Manually compiling ESP8266 applications

29 Nov 2019 - tsp
Last update 11 Dec 2019
Reading time 23 mins

Disclaimer: There is no guarantee for this information to be complete (it’s highly likely that there is something missing out). It’s just enough to build the applications that I’m associated with or do on my own and has been reconstructed by reading information from various sources. This post does in no way claims to be correct (even though I personally think for myself it is).

The following post emerged out of the curiosity on what the compilcated Makefiles and scripts of the ESP8266 SDK really do during the build process of an ESP8266 (or ESP32) application. Suprisingly (or in reality not so suprisingly) there is not much magic in the whole process. Basically it’s just a bunch of steps to collect all binary data sections that are flashed into the flash memory.

If one wants to do fast and simple experiments with ESP8266 using a finished prototyping board like the NodeMCU Amica that’s based on the ESP-12E component board is a nice and fast solution (note: Link is an Amazon affilate link, this pages author profits from purchases)

There are two methods supported by the SDK dependent on the decision if the FOTA bootloader of espressif is used or not. The FOTA bootloader is the easiest way of providing over the air firmware upgrades. It periodically polls espressifs cloud, checks if there is a new firmware revision available, downloads it and flashes it into the flash memory. The bootloader then selects the specific image to load, shadows the required regions into RAM, performs the mapping of flash into the adress space and executes the code.

On the other hand one can decide to not use espressifs FOTA bootloader - or use an own bootloader. When not using the bootloader there will be two files generated by the build process. These are eagle.flash.bin which will get copied into instruction RAM by the (unmodifyable) ROM bootloader on bootup and the irom0text.bin, which is just mapped into the adress space but not copied into RAM. Note that irom0text.bin has nothing to do with the real ROM of the ESP8266. This flash section might be way larger than the RAM region - but accesses are about 10 times slower and all content is read only. It’s the perfect region to fit string constants, etc. that are not required very often - or non timing critical functions.

One might also use a different bootloader (for example an own bootloader, arduinos eboot or one of the other available bootloaders). In this case the basic idea of building flash images is the same - linker parameters and adresses will be differen though.

It’s also possible to use remaining flash regions for other stuff like SPIFFS partitions or other filesystems. Do not forget to register them inside the partition table that gets passed to system_partition_table_regist inside your user_pre_init callback - if you don’t supply a correct partition table layout the ROM library might run havok or enter some kind of undefined behaviour.

Not using FOTA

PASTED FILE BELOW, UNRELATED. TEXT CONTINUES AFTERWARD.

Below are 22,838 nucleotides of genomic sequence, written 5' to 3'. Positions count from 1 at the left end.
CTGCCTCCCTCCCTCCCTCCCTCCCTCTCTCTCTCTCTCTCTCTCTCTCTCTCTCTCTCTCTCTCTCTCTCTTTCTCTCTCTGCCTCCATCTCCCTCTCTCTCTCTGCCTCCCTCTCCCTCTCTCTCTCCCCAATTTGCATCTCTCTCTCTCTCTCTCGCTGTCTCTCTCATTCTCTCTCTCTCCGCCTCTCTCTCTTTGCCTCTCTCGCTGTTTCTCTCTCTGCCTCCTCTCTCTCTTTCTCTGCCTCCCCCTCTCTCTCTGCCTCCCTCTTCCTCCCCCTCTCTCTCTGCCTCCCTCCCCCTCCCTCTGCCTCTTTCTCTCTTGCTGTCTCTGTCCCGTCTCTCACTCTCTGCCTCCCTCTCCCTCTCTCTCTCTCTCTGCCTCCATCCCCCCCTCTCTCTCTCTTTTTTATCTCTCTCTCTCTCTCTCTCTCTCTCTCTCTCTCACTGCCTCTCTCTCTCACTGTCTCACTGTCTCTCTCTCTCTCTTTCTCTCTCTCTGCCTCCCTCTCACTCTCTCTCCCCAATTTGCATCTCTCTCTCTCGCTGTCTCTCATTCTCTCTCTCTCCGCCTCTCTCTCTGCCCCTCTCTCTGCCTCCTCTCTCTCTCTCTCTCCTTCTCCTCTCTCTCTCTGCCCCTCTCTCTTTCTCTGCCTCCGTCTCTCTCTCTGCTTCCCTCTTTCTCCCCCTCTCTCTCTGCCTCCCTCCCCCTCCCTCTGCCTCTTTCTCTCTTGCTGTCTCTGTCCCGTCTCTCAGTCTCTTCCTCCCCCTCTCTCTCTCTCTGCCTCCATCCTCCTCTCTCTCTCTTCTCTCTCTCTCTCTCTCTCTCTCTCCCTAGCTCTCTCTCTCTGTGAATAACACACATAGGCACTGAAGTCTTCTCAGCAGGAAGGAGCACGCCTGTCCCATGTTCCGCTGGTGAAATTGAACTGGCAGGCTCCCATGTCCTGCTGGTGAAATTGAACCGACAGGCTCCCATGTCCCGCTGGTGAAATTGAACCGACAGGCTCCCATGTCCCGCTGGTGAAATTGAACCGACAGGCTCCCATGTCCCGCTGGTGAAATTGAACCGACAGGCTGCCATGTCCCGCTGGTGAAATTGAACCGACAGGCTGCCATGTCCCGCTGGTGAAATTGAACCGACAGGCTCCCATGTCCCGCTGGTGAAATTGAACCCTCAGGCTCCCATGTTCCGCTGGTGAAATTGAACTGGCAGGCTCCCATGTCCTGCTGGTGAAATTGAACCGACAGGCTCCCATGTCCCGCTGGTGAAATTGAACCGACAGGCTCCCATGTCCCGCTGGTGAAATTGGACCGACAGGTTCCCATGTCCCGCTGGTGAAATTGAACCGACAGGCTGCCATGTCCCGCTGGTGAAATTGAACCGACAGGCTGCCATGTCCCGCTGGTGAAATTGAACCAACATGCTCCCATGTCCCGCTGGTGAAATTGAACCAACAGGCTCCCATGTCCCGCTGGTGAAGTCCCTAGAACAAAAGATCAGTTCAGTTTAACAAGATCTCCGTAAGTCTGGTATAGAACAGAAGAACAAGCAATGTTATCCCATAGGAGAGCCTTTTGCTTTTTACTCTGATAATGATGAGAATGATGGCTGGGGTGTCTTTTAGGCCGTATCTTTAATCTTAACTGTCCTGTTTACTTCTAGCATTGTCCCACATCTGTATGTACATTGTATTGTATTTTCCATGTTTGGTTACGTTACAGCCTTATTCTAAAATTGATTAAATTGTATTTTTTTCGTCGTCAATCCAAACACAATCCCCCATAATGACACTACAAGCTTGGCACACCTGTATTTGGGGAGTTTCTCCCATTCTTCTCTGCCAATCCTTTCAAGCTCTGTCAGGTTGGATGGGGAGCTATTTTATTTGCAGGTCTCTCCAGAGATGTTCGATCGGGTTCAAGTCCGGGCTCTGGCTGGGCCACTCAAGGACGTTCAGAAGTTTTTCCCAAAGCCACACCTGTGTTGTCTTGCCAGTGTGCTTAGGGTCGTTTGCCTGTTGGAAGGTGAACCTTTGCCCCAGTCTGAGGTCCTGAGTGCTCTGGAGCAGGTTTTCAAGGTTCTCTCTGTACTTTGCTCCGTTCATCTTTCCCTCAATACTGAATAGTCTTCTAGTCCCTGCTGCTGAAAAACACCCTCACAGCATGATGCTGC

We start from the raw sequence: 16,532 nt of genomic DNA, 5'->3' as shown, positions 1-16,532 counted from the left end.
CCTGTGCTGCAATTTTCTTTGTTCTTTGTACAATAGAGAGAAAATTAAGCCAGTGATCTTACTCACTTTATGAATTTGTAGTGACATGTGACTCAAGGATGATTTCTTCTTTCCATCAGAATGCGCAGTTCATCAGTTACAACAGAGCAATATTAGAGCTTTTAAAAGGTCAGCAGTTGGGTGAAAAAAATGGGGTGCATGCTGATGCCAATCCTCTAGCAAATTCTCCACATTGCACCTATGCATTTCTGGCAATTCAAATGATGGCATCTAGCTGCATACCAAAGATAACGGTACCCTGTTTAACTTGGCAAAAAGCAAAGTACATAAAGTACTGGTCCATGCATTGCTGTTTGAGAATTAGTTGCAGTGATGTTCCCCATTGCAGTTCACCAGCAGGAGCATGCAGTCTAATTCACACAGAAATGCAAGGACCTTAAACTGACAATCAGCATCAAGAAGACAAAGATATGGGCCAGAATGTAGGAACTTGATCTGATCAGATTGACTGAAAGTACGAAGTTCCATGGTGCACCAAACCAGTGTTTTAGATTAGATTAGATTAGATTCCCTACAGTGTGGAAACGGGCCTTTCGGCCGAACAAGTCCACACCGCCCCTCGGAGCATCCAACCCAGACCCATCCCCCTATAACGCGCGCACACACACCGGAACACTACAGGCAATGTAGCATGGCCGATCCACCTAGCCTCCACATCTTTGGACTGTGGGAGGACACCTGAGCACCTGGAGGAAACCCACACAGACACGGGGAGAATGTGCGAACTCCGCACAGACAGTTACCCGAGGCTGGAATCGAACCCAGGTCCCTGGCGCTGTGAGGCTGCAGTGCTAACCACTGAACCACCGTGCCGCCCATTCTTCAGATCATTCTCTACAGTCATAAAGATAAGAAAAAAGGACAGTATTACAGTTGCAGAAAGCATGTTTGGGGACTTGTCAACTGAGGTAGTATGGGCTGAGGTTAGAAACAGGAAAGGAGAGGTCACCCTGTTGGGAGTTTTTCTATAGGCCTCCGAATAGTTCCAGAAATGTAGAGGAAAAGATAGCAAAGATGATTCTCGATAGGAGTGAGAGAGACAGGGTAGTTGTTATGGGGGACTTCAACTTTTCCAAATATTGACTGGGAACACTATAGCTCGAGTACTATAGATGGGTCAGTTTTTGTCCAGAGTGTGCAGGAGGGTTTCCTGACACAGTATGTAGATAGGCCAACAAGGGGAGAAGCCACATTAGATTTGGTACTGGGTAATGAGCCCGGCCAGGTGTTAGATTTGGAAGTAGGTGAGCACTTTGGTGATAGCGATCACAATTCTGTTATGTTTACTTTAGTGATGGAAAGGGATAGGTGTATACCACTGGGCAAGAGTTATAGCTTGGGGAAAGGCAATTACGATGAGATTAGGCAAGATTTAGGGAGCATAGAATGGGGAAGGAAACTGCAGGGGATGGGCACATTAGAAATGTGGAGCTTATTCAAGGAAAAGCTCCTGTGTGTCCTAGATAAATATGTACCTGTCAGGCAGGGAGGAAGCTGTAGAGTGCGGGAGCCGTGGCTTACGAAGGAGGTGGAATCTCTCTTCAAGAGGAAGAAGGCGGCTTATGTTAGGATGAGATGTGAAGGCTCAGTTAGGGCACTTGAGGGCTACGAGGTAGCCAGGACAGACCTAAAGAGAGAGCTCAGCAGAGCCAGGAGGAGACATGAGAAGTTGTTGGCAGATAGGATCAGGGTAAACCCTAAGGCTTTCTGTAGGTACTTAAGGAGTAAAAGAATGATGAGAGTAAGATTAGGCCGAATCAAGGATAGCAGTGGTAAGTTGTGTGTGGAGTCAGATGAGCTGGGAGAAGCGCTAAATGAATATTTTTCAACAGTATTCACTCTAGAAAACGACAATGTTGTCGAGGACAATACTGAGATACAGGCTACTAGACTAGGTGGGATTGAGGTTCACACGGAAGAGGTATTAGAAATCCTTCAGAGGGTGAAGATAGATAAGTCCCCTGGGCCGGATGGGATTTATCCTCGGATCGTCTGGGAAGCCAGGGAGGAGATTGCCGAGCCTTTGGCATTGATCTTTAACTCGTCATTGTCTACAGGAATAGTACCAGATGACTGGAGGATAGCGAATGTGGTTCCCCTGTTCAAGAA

In this case the build process is straight forward:

Building user and driver code

To build user and driver code the gcc compiler from the xtensa toolchain is used. For example to build user_main.c and store it in the .output/eagle/debug/obj/user_main.o subdirectory of the user folder the toolchain calls

  -I include -I ./ -I ../../include/ets -I ../include
  -I ../../include -I ../../include/eagle -I ../../driver_lib/include
  -o .output/eagle/debug/obj/user_main.o

The serve the following purpose:

This call generates the ELF object files for each and every source file (separately). After that all object files get packed into a single object file archive by using ar:

xtensa-lx106-elf-ar ru .output/eagle/debug/lib/libuser.a .output/eagle/debug/obj/user_main.o

In this case the user_main.o gets inserted or replaced (r) into the archive libuser.a. To insert only files that are newer than existing members of the archive file the u flag gets supplied. This method is selected to keep the same libuser.a over sucessive build steps and only update changed files. Of course that means that - without a clean operation - old object files are kept inside the archives. These do not end up inside the final binary due to dead code and unreferenced section removal by the linker later on.

Driver code is generated exactly the same way. There is no real difference between drivers and user code anyways. This is just a decision made by the SDK authors.

Linking user and driver code

In the next step both driver and user object file libraries as well as all required runtime libraries supplied by the SDK will be linked into a single ELF object file.

This normally ends up inside the .output subdirectroy relative to the applications root directory.

  -L../lib -nostdlib
  -u call_user_start
  	-lc -lgcc -lhal -lphy -lpp -lnet80211
  	-llwip -lwpa -lcrypto -lmain -ljson
  	-lupgrade -lssl -lpwm -lsmartconfig
  -o .output/eagle/debug/image/

This produces the ELF opject file binary that only contains required sections.

The linker script

The linker script used above depends on the flash configuration and usage of bootloader. In case is used the boot_v1.2+ bootloader mode is used with non-FOTA and 4096KB(1024KB+1024KB) SPI size and mapping.

To get a fast overview of the memory map used by the ESP8266 one might take a look at the ESP8266 memory map.

When one looks into the linker script one can discover that there are 4 defined regions: